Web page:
Clinicians Must Address Unusual AEs of BRAF/MEK Inhibition for BRAF-Mutated NSCLC


A case report published in The Journal of the National Comprehensive Cancer Center highlights the importance of being mindful of unusual adverse events associated with BRAF/MEK inhibition for patients with BRAF-mutated non–small cell lung cancer.

Common adverse events (AEs) have been observed in clinical trials evaluating BRAF/MEK inhibition for patients with BRAF-mutated non–small cell lung cancer (NSCLC). However, only some reports have detailed unusual AEs associated with these medications.1

Since BRAF/MEK inhibition is the standard of care for patients with BRAF-mutated NSCLC, it is important that clinicians be mindful of the potential AEs that can affect patients when receiving this treatment, according to investigators led by Rohan Maniar, MD, Indiana University School of Medicine.

"With the growing use of next-generation sequencing and expanded indication for BRAF/MEK inhibitors, it is crucial for clinicians to maintain vigilance for uncommon adverse events. Identifying and treating these effects early, using a collaborative approach, can facilitate prompt symptom resolution and provide an opportunity for continued use of these effective agents," Maniar told Targeted OncologyTM.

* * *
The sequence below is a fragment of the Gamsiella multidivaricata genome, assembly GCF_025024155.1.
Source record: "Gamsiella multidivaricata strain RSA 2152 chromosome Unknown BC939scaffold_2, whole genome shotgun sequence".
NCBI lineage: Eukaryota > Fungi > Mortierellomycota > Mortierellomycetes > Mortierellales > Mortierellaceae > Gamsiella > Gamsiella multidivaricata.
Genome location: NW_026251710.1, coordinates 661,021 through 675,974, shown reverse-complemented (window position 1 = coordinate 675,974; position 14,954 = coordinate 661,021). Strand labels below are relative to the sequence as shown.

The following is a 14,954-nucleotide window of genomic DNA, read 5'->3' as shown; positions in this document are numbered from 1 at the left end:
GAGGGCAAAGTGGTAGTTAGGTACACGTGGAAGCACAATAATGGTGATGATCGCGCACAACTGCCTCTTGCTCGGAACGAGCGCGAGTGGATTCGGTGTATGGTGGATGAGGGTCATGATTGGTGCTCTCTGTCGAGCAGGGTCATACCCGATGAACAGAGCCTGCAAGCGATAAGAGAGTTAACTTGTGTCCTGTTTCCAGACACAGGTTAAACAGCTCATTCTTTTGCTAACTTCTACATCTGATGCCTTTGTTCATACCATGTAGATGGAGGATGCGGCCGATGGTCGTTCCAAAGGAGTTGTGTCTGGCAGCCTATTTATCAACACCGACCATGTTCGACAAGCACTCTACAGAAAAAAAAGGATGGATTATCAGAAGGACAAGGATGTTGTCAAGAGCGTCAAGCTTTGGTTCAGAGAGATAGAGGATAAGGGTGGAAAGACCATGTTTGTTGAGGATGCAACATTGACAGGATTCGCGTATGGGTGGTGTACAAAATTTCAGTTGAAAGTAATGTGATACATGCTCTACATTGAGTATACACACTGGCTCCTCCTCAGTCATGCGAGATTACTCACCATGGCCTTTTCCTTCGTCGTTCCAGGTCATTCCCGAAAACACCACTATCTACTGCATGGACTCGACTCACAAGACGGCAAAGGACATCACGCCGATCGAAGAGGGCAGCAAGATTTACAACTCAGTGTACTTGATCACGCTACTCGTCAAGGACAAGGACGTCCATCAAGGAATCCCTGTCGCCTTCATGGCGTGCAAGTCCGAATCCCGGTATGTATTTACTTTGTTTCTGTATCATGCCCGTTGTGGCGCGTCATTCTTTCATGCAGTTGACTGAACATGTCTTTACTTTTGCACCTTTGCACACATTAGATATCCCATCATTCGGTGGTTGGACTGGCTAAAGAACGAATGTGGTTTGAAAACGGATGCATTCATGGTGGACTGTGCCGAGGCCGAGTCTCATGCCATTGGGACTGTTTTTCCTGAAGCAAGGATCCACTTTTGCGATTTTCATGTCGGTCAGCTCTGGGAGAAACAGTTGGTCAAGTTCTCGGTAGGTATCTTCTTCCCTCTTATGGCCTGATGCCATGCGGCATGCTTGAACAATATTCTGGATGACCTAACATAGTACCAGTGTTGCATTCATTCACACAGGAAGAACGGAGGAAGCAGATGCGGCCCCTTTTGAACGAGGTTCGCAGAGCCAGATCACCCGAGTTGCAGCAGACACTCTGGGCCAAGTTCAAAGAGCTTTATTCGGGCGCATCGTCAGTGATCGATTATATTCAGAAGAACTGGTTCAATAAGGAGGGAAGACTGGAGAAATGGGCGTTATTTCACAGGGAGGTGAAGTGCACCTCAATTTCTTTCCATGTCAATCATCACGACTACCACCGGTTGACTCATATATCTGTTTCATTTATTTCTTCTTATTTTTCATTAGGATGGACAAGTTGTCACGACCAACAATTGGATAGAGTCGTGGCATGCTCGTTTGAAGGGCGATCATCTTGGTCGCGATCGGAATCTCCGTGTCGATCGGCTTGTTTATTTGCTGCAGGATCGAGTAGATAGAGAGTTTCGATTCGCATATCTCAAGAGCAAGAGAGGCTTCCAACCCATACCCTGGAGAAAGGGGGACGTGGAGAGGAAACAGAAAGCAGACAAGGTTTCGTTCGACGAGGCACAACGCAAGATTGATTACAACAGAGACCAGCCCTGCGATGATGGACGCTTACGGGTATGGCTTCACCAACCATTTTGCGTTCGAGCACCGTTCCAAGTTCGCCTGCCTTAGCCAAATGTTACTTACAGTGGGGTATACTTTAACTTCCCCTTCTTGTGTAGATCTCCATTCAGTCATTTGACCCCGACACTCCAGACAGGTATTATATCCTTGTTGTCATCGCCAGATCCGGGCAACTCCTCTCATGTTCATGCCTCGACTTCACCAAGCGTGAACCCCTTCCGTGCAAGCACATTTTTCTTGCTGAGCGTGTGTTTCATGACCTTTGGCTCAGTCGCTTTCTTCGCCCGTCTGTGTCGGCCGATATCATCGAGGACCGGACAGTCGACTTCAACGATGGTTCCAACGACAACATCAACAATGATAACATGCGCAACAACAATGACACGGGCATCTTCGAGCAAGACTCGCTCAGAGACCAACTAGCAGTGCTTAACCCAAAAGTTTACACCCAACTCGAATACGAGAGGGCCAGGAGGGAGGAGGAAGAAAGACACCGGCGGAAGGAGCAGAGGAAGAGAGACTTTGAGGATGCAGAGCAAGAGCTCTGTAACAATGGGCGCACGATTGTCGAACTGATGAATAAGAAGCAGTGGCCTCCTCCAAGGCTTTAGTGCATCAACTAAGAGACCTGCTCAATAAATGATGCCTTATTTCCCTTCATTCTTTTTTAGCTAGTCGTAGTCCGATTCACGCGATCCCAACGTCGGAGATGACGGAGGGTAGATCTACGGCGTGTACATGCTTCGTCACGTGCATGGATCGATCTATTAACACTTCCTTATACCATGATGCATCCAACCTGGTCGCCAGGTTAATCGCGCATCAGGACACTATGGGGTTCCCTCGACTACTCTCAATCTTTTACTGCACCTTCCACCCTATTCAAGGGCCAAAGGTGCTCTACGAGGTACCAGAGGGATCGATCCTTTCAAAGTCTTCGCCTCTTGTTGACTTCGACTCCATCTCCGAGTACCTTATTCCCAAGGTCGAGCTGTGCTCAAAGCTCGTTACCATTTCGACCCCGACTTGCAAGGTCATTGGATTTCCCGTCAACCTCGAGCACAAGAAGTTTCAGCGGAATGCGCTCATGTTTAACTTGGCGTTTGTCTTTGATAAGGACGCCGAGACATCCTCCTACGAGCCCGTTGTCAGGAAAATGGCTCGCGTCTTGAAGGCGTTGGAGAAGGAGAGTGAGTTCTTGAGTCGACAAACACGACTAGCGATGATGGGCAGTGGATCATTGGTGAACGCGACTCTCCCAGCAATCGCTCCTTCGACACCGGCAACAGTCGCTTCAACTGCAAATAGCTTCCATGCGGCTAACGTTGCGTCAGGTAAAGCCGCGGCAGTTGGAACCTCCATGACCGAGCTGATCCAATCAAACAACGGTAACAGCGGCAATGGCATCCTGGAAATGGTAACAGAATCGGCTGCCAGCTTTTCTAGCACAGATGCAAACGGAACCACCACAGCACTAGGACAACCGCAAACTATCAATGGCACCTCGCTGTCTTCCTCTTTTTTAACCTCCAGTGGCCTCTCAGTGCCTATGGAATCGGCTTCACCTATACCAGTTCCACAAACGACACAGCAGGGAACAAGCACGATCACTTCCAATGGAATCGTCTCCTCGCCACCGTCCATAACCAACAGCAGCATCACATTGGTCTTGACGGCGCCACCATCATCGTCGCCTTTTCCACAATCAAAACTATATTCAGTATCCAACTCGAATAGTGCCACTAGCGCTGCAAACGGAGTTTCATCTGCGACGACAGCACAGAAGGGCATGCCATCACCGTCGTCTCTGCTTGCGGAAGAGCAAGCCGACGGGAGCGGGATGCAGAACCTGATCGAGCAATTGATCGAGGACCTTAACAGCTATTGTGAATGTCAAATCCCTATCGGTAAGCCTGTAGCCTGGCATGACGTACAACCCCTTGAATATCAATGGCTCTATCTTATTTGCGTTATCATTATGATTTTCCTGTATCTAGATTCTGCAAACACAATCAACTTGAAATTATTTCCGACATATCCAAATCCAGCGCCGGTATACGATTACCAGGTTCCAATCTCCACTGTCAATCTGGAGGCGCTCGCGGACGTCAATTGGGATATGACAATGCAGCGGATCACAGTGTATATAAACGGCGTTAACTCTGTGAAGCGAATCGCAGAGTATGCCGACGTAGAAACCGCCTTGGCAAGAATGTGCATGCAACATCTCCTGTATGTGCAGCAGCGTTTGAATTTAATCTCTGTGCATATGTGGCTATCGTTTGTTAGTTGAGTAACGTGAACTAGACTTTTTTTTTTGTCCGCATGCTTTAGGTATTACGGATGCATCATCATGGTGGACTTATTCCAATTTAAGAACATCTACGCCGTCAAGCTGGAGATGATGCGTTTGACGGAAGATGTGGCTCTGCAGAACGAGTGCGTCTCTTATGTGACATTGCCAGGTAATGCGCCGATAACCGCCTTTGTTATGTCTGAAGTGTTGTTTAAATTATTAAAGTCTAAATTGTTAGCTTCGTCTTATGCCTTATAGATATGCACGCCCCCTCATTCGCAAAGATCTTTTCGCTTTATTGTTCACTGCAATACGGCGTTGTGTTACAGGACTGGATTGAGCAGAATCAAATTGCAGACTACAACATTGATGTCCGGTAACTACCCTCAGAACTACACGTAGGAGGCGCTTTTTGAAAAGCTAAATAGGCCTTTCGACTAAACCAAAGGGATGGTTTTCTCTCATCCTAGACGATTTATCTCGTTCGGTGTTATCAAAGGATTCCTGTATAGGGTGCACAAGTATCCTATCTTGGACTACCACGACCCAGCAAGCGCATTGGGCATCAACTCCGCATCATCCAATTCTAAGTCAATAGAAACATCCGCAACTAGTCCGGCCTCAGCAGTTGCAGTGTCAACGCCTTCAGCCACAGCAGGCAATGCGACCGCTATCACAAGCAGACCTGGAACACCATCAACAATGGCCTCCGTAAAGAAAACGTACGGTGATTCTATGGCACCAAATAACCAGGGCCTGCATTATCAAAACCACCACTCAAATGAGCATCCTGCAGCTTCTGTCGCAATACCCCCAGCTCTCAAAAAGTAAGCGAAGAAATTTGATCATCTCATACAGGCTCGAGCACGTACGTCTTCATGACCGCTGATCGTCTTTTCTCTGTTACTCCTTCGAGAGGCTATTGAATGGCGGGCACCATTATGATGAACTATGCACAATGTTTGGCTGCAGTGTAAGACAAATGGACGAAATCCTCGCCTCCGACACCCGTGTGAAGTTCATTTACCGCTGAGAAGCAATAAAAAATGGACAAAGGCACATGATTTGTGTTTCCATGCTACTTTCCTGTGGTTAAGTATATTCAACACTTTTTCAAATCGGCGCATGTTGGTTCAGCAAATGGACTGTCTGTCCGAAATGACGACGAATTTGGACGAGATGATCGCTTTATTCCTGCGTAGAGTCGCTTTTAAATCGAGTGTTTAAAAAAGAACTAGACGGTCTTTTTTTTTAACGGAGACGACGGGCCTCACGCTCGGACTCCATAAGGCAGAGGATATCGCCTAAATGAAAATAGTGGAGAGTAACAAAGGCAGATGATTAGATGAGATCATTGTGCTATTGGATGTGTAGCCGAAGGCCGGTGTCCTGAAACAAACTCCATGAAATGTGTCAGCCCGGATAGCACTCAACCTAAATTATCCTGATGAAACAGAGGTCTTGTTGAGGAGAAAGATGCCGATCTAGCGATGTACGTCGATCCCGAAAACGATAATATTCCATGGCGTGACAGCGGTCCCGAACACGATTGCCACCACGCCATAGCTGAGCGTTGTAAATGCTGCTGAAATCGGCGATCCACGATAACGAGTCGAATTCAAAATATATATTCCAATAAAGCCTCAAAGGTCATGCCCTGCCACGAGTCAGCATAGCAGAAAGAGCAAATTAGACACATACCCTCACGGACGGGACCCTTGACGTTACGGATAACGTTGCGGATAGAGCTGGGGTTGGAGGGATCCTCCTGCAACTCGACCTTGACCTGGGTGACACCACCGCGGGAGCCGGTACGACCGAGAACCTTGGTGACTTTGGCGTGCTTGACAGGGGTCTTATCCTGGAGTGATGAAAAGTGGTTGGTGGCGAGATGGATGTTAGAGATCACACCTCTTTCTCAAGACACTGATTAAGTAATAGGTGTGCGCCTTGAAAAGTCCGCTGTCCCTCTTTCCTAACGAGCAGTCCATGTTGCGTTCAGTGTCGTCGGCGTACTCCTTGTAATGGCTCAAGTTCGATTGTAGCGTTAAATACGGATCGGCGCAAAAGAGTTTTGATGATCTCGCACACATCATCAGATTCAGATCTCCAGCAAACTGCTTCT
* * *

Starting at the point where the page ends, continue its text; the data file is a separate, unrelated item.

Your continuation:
A number of BRAF mutations have been identified, and in 2017, the combination of dabrafenib plus trametinib was approved by the FDA based on the results of the BRF113928 study (NCT01336634). However, some of the most frequent AEs reported in >30% of patients receiving this combination treatment include pyrexia, chills, fatigue, peripheral edema, nausea/vomiting, diarrhea, abdominal pain, headache, and rash.2,3

Additional AEs caused by therapeutic agents which target BRAF and MEK include maculopapular rash, phototoxic reactions, palmoplantar hyperkeratosis, and acneiform eruption. There have also been reports of drug-induced neutrophilic dermatoses, including Sweet syndrome (SS) and neutrophilic panniculitis, reported in these patients, according to Maniar et al.1

In a case report published in The Journal of the National Comprehensive Cancer Center, experts discussed a patient with BRAF-mutated NSCLC who was treated with dabrafenib and trametinib and who experienced 2 unusual AEs.1

This 52-year-old, female, never-smoker with a diagnosis of metastatic lung adenocarcinoma and malignant pleural effusion that harbors a BRAF V600E mutation presented with a painful eruption over the bilateral lower extremities. Three months prior, the patient was administered first-line treatment with dabrafenib, a BRAF inhibitor, at 150 mg twice a day as well as a MEK inhibitor, trametinib at 2 mg daily.